本プロジェクトでは、フィールドワークを活動の中心に据えているが、全体の学習プログラムは「モバイル・メソッド」（大学院プロジェクト科目）との接続を意識しながら設計を試みる。つまり、Büscher、Urry、Witchgerら（2011）が提案する「モバイル・メソッド」の視座や「ロケーティブ・メディア（locative media）」研究（たとえばWilken & Goggin, 2014）の動向をふまえて、人、モノ、情報、アイデア等の「移動」に関わる調査・研究と、デザインリサーチやソーシャルファブリケーション領域と関連づけるものである。異文化に触れながら、人びとが日常のなかで（時には不可避的に）生成し続けている多様な「生活記録（life document）」の理解と、方法論の開発、調査・研究の設計等について探究する。
This project aims to explore the idea of "community research" through a series of lectures and field research. This year, we will make a short trip to Thailand in order to conduct our fieldwork. There, students will interview local residents in casual (informal) fashion, together with various site visits, and will organize research results toward presentations on the final day. Currently, we plan to make a set of posters to summarize the research results. A poster is like a mirror, but what it illustrates is not a mere reflection of oneself. Rather, it is a reflection of how an individual has been "seen" by others. A poster will contribute, to some extent, to create a moment at which one can
reflect upon him/herself, and to recognize the relationships with others. Theoretical motivations of the present project are in tune with "Mobile Methods" Project offered in the Graduate School of Media and Governance.
Thai Camp: Overview
A "camp" is a mode of participartory learning, in that participants seek to understand the resources available, and attempt to expand their capacities to organize their ideas within given situations. It is an attempt to design a place at which we can reflect upon things that are regarded as 'taken-for-granted' in our day-to-day activities.
I suggest that such form of learning may promote communication among participants, through the set of goals, roles, and rules that constructs the situation. This year, we will make a short trip to Thailand. For Keio students (preregistration required), it will be offered as a "Special Research Project B" for the Spring Semester, 2018.
- Dates: Thursday, March 8 - Tuesday, March 13, 2018
- Venue: Details to be announced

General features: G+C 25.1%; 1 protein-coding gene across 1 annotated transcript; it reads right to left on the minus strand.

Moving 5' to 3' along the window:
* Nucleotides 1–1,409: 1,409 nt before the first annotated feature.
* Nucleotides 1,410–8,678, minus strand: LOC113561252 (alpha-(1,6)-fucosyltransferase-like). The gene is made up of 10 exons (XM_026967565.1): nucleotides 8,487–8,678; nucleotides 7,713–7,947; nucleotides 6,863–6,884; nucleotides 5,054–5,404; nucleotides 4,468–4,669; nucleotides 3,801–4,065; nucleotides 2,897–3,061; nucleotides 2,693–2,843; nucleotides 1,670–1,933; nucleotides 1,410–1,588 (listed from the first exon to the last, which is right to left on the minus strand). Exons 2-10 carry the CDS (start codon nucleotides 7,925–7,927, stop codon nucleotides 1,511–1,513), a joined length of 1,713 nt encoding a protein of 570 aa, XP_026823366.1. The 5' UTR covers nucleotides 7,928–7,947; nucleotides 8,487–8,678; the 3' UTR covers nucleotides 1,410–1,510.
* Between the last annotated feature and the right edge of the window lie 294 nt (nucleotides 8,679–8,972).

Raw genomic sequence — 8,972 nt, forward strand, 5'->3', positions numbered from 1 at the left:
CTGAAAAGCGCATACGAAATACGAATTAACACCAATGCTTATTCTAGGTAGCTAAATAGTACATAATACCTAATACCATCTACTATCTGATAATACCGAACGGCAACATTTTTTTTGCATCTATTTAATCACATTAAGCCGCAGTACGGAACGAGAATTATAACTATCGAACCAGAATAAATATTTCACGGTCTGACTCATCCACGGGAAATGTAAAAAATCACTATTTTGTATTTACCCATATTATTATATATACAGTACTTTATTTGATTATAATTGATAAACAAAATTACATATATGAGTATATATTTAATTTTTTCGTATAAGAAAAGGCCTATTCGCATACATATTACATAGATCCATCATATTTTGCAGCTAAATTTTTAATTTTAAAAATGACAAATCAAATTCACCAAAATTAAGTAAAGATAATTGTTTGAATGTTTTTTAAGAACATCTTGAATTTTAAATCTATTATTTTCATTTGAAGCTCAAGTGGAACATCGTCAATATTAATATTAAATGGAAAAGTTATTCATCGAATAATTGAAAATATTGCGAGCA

- Participants (fklab, Keio University):
On the idea of "camp"
A "camp," as a mode of learning, consists of three steps that are closely interrelated. Each step has its own emphasis in terms of our process of knowing. The design of the learning process is primarily based on the theory of experiential learning, and it unfolds as three steps. As shown in the figure below, these three steps of the "camp" create a cyclic process. Typically, participants work in groups of two, in that one can concentrate on taking photos while the other can work on generating fieldnotes.
1: Get in touch with people
In the first step, we conduct interview sessions with members of the local community. A primary purpose here is to listen to the "real" voices of the ones who live their lives in the community, and collect and compile data (i.e., include photos, voice-recordings, sketches, and other forms of fieldnotes). It can be understood as a pile of "life documents," with which one can begin to weave a story about his/her experiences in the area. Through this phase, participants will learn about the ways in which he/she can get closer to the interviewee, and to develop the relationships with her/him in the given situation.
2: Making sense out of interview sessions
The next step of the "camp" is to reflect upon the interview session, and to think about the person interviewed, and her/his day-to-day activities in the community. After the fieldwork, participants are asked to select photo(s), and to come up with a catch copy, phrases, short texts to illustrate the situation created by both the interviewers and the interviewee. As a form to organize and present this process of understanding, we create a set of posters. Through this process, one has to distanciate oneself from the situation within which he/she was embedded. It triggers a mode of self-reflection, in that one has to look back and make sense of things and events he/she observed during the fieldwork.
3: Sharing posters with interviewees
When conducting a field research in a local community, it is important to deliver the result of the research back to the community members. As mentioned, as a way to distribute the images of the person (that is, in fact, the images of the community) the photos, phrases, and texts are organized into a set of posters. I suggest that a poster is a distinct, useful medium for presenting one’s experiences in the field. By delivering and sharing these posters, one can begin to further develop the relationship with the interviewee. This process initiates to pursue additional interviews, as well as to incorporate new participants for the future research activities. Also, this cyclic process may expand the scope and perspective of the research itself.
Day 1: Thursday, March 8
- Check-in: Arriving at Thailand
- 18:00 Get together - Meeting in brief
- 20:00 Dinner
Day 2: Friday, March 9
- 10:00-11:00 Introduction
- 11:00-12:30 City tour
- 12:30-14:00 Lunch
- 14:00-16:30 Casual interview-walk through local community
- 16:30-17:30 Wrap-up
- 18:00- Dinner
Day 3: Saturday March 10
- 9:30- Field research in Thailand; Designing posters（グループごとに行動）
- 12:00-13:00 Lunch
- 13:30-17:30 Site visits (TBA)
- 18:00- Dinner
Day 4: Sunday, March 11
- 10:00- Visit Museum Siam and the National Museum
- 12:30- Lunch
- 13:30- Field research in Thailand; Designing posters（グループごとに行動）
- 17:00 Poster designs due; Printing out
- 18:00 Dinner
Day 5: Monday, March 12
- 10:00＊ Presentation; Debriefing session; Reflection (video session)
- 12:00 Wrap up